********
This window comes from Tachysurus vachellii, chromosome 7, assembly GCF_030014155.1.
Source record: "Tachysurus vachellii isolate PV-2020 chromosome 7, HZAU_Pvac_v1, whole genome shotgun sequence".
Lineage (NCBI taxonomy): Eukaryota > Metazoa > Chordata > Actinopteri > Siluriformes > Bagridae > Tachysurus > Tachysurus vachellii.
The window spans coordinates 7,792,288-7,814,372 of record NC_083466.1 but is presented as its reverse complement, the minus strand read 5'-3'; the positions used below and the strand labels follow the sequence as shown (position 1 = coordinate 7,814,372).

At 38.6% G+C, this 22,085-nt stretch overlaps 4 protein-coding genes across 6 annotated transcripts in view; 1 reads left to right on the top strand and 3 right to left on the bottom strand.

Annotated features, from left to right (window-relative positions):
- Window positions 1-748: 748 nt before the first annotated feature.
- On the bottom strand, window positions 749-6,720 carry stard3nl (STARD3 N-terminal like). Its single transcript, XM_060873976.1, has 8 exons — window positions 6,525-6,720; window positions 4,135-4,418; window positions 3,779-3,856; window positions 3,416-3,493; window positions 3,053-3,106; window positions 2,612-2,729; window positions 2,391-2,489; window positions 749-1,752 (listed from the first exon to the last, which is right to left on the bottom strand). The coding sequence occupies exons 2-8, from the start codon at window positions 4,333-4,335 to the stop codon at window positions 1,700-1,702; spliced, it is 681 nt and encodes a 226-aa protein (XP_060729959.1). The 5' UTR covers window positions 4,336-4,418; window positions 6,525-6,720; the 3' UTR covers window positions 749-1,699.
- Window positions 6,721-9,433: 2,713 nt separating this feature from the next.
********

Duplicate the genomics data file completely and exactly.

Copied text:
This window comes from Tachysurus vachellii, chromosome 7, assembly GCF_030014155.1.
Source record: "Tachysurus vachellii isolate PV-2020 chromosome 7, HZAU_Pvac_v1, whole genome shotgun sequence".
Lineage (NCBI taxonomy): Eukaryota > Metazoa > Chordata > Actinopteri > Siluriformes > Bagridae > Tachysurus > Tachysurus vachellii.
The window spans coordinates 7,792,288-7,814,372 of record NC_083466.1 but is presented as its reverse complement, the minus strand read 5'-3'; the positions used below and the strand labels follow the sequence as shown (position 1 = coordinate 7,814,372).

At 38.6% G+C, this 22,085-nt stretch overlaps 4 protein-coding genes across 6 annotated transcripts in view; 1 reads left to right on the top strand and 3 right to left on the bottom strand.

Annotated features, from left to right (window-relative positions):
- Window positions 1-748: 748 nt before the first annotated feature.
- On the bottom strand, window positions 749-6,720 carry stard3nl (STARD3 N-terminal like). Its single transcript, XM_060873976.1, has 8 exons — window positions 6,525-6,720; window positions 4,135-4,418; window positions 3,779-3,856; window positions 3,416-3,493; window positions 3,053-3,106; window positions 2,612-2,729; window positions 2,391-2,489; window positions 749-1,752 (listed from the first exon to the last, which is right to left on the bottom strand). The coding sequence occupies exons 2-8, from the start codon at window positions 4,333-4,335 to the stop codon at window positions 1,700-1,702; spliced, it is 681 nt and encodes a 226-aa protein (XP_060729959.1). The 5' UTR covers window positions 4,336-4,418; window positions 6,525-6,720; the 3' UTR covers window positions 749-1,699.
- Window positions 6,721-9,433: 2,713 nt separating this feature from the next.